UK breast cancer screening: 450,000 women missed out on check-up invitations due to error
Jeremy Hunt has apologised and announced a public inquiry into errors in the NHS breast cancer screening programme in the UK – which meant as many as 450,000 women missed out on invitations for regular check-ups.
A technical issue dating back to 2009 was responsible for some women in England missing out on regular invitations for screening.
In a statement today, the health and social care secretary announced the "best estimate" was between 135 and 270 women who may have "had their lives shortened as a result" of missing out on screening.
"Tragically there are likely to be some women in this group who would be alive today if they had received invitations," he added.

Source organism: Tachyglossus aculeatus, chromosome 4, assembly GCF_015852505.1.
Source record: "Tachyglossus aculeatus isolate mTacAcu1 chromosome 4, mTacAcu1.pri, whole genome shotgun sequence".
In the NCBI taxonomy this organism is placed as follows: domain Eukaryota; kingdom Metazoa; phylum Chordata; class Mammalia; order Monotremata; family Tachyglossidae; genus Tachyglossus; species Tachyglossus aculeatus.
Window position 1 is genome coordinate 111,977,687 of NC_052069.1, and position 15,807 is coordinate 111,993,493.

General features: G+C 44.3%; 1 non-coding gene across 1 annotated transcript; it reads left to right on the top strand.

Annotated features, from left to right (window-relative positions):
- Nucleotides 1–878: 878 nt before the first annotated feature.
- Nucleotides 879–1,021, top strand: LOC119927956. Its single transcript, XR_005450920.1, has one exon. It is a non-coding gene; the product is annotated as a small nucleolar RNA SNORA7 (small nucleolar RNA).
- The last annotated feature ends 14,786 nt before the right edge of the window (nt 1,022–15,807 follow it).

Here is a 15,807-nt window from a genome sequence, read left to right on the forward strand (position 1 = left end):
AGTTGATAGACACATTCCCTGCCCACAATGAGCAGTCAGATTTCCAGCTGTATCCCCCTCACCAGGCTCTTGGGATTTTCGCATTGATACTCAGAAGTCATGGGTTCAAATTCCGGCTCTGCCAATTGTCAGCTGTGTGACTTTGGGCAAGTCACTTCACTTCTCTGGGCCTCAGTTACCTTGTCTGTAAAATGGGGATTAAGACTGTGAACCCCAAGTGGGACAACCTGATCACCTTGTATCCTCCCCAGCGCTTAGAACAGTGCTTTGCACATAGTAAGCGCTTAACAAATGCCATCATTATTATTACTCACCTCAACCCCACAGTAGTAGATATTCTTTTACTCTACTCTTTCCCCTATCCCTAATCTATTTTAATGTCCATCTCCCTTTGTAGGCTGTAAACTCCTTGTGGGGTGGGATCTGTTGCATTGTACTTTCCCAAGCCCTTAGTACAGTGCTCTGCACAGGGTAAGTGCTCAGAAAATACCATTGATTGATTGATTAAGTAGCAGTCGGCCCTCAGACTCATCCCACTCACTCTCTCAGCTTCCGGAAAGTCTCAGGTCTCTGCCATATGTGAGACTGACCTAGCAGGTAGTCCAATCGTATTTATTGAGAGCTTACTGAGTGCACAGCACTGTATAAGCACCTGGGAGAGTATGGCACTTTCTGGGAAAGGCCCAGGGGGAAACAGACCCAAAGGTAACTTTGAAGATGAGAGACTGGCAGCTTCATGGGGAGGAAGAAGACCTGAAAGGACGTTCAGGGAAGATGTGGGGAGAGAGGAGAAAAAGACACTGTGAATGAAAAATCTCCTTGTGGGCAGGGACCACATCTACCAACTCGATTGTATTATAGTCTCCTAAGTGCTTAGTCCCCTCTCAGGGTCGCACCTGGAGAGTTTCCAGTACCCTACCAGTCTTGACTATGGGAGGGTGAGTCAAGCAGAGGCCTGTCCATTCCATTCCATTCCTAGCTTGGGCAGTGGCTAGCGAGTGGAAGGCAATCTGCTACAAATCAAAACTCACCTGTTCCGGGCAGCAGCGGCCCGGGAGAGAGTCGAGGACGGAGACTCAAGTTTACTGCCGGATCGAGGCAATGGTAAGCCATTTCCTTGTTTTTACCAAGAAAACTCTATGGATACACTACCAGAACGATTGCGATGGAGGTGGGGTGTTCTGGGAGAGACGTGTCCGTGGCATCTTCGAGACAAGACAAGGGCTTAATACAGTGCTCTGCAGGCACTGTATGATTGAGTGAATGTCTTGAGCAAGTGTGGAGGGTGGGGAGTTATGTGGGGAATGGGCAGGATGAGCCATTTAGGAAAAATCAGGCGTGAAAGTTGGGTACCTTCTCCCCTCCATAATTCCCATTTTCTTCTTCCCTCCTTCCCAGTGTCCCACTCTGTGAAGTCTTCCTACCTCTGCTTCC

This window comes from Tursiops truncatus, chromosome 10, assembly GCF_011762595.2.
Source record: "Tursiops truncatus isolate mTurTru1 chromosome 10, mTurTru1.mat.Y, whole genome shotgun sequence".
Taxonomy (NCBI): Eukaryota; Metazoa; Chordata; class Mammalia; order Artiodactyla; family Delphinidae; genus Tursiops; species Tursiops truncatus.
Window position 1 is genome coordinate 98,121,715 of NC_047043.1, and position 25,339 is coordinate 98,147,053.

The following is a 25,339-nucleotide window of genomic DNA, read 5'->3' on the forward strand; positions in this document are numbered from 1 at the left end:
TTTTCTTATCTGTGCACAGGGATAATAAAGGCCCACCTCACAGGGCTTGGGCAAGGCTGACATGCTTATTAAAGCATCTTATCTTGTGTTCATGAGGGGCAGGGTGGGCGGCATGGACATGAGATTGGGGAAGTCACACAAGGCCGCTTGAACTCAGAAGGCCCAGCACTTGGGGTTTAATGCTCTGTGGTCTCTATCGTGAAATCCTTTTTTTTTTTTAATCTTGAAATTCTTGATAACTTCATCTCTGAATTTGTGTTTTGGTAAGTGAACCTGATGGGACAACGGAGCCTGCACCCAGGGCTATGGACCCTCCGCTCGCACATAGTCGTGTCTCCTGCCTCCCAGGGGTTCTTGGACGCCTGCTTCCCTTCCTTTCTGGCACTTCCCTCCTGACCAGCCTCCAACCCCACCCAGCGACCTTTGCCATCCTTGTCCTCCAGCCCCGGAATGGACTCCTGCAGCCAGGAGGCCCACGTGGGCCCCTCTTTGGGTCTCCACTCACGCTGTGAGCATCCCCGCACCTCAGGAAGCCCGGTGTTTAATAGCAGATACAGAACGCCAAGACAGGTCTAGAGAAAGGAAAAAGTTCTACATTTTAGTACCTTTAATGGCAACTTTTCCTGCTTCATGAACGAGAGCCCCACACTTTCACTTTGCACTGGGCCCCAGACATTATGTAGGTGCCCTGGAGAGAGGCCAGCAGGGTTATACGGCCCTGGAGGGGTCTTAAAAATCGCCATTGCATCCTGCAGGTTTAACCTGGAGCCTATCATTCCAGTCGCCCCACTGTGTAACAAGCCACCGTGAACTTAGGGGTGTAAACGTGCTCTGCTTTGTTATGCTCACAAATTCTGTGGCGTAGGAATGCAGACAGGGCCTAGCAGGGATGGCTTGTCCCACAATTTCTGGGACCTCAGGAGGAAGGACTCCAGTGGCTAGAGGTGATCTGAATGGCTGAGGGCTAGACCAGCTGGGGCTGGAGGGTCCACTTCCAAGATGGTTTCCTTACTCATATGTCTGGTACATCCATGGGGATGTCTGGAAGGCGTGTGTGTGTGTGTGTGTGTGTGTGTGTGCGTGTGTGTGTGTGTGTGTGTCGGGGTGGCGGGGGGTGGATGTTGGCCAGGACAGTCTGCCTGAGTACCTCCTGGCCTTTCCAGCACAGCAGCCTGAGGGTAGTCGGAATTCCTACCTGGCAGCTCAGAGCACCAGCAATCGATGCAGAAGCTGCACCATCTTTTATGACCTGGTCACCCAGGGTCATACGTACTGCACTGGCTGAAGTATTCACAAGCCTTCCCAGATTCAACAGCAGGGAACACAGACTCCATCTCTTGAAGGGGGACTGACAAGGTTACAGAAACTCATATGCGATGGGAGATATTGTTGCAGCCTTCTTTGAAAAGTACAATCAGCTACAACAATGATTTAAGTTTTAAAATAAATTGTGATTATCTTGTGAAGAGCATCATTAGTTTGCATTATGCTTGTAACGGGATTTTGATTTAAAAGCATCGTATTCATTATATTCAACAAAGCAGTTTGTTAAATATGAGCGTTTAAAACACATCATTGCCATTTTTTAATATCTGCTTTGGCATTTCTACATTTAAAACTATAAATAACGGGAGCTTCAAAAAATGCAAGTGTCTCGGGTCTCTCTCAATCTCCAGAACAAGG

These numbers are based on statistical estimates of the likely rates of cancers caught for every woman screened, however the independent review will establish exactly how many women were affected by reviewing case notes.
It will also try to determine the impact on their care and how the issues went unnoticed for the best part of a decade.
The issues was thought to affect women between the ages of 68 and 71,
Of the affected group, 309,000 women are believed to still be alive and will receive a letter by the end of May telling them they may have missed screening and inviting them for a check-up now.
Mr Hunt said that among this group, there are likely to be women who have recently had a terminal cancer diagnosis and "apologised wholeheartedly" on behalf of the government, NHS England and Public Health England for the failures.
The NHS currently screens women between the ages of 50 and 70 for cancer every three years.
More to follow...